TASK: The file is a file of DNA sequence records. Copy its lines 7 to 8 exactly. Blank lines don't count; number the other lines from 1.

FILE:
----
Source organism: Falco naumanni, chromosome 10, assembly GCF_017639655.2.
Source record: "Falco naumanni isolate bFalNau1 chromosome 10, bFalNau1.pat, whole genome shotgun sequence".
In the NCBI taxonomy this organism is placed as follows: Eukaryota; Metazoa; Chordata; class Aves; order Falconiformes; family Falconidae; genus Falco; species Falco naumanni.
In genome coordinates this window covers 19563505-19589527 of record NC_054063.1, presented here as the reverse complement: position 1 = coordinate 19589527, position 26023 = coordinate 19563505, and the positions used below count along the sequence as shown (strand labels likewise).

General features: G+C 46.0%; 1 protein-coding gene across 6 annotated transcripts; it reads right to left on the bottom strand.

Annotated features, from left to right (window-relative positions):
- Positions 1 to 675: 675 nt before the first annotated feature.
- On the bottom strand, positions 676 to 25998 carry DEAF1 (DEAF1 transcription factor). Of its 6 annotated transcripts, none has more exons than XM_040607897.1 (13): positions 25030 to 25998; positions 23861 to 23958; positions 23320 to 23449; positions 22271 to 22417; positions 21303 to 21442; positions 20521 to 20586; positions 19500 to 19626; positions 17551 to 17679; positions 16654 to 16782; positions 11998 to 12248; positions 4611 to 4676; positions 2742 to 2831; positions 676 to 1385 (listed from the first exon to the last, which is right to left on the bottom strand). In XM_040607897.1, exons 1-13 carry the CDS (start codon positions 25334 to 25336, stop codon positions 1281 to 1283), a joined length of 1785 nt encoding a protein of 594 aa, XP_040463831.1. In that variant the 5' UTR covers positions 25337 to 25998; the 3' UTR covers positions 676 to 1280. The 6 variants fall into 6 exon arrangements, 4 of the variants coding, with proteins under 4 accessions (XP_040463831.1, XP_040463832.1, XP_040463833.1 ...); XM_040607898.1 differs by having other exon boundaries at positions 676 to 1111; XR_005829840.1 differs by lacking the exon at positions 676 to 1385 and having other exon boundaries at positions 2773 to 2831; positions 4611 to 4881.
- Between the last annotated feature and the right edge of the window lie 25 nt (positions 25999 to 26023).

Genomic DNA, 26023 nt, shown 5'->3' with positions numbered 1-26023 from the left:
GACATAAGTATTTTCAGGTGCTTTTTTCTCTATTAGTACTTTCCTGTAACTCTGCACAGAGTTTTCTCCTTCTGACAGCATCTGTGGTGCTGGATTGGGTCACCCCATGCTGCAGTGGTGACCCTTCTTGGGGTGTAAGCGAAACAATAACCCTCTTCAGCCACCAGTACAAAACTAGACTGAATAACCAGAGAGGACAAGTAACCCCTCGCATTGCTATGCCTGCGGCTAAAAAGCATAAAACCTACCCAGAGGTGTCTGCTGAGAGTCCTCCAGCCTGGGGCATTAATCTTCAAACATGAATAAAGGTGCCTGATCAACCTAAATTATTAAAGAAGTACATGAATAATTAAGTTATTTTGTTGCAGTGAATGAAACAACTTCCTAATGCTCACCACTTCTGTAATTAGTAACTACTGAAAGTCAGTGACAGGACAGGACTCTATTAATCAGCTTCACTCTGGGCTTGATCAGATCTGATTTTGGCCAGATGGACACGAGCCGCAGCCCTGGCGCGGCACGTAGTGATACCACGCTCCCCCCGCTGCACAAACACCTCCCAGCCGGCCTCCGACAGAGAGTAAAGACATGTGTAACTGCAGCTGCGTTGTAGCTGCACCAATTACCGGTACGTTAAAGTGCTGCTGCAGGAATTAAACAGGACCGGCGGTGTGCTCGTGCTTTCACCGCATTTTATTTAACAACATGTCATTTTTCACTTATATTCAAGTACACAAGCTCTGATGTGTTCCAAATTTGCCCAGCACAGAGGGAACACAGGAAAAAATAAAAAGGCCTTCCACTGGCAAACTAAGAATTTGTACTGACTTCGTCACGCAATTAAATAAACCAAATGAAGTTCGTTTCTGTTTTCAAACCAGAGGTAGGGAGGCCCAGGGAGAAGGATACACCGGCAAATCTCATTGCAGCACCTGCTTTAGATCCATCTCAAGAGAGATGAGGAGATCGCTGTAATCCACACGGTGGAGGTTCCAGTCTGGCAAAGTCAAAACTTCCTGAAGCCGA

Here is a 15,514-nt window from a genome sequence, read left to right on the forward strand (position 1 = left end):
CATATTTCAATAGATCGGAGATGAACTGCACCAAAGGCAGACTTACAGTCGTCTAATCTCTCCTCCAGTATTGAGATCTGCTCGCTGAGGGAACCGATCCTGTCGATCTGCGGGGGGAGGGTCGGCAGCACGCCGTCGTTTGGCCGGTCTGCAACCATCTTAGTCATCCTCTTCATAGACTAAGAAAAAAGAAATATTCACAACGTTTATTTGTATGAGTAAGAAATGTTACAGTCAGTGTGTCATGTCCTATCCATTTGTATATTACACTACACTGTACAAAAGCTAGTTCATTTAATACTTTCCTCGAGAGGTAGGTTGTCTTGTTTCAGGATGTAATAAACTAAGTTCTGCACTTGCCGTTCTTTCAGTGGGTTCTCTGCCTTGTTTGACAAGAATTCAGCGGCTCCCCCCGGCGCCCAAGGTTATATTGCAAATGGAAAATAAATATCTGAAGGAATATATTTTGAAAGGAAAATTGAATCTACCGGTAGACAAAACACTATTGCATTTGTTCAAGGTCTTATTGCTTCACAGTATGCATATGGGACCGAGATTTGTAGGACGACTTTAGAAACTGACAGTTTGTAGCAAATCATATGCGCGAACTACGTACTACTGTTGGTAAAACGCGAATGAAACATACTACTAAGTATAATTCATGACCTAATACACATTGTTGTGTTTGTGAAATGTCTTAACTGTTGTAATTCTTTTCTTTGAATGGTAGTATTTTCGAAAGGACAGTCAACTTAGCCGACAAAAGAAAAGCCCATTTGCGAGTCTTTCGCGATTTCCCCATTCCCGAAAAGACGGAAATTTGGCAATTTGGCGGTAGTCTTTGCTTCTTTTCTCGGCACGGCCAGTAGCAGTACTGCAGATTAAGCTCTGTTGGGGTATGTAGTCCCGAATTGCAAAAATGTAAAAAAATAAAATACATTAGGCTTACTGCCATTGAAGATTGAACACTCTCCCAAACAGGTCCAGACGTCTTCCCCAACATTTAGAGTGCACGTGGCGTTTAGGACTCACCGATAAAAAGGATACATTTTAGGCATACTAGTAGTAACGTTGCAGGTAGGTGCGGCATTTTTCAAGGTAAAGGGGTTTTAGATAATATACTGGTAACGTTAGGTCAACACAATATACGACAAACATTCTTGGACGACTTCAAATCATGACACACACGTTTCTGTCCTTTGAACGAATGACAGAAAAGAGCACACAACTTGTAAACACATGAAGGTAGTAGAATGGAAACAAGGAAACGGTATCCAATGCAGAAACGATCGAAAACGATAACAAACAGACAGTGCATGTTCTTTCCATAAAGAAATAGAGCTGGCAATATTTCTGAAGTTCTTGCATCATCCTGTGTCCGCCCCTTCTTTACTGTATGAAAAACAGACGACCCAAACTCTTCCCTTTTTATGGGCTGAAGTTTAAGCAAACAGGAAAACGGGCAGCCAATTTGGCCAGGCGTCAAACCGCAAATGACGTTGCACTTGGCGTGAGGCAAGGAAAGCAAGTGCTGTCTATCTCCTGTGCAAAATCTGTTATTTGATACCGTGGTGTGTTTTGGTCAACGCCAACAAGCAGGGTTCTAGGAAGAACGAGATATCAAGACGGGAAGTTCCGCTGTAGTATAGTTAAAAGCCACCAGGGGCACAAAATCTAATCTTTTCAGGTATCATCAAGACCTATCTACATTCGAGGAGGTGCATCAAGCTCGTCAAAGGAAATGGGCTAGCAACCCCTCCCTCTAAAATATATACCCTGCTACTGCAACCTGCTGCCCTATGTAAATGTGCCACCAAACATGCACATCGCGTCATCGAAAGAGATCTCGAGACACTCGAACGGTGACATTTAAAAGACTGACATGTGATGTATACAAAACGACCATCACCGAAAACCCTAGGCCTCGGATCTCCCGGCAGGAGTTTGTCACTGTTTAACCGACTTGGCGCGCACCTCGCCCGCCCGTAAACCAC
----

- Positions 1 to 675: 675 nt before the first annotated feature.
- On the bottom strand, positions 676 to 25998 carry DEAF1 (DEAF1 transcription factor). Of its 6 annotated transcripts, none has more exons than XM_040607897.1 (13): positions 25030 to 25998; positions 23861 to 23958; positions 23320 to 23449; positions 22271 to 22417; positions 21303 to 21442; positions 20521 to 20586; positions 19500 to 19626; positions 17551 to 17679; positions 16654 to 16782; positions 11998 to 12248; positions 4611 to 4676; positions 2742 to 2831; positions 676 to 1385 (listed from the first exon to the last, which is right to left on the bottom strand). In XM_040607897.1, exons 1-13 carry the CDS (start codon positions 25334 to 25336, stop codon positions 1281 to 1283), a joined length of 1785 nt encoding a protein of 594 aa, XP_040463831.1. In that variant the 5' UTR covers positions 25337 to 25998; the 3' UTR covers positions 676 to 1280. The 6 variants fall into 6 exon arrangements, 4 of the variants coding, with proteins under 4 accessions (XP_040463831.1, XP_040463832.1, XP_040463833.1 ...); XM_040607898.1 differs by having other exon boundaries at positions 676 to 1111; XR_005829840.1 differs by lacking the exon at positions 676 to 1385 and having other exon boundaries at positions 2773 to 2831; positions 4611 to 4881.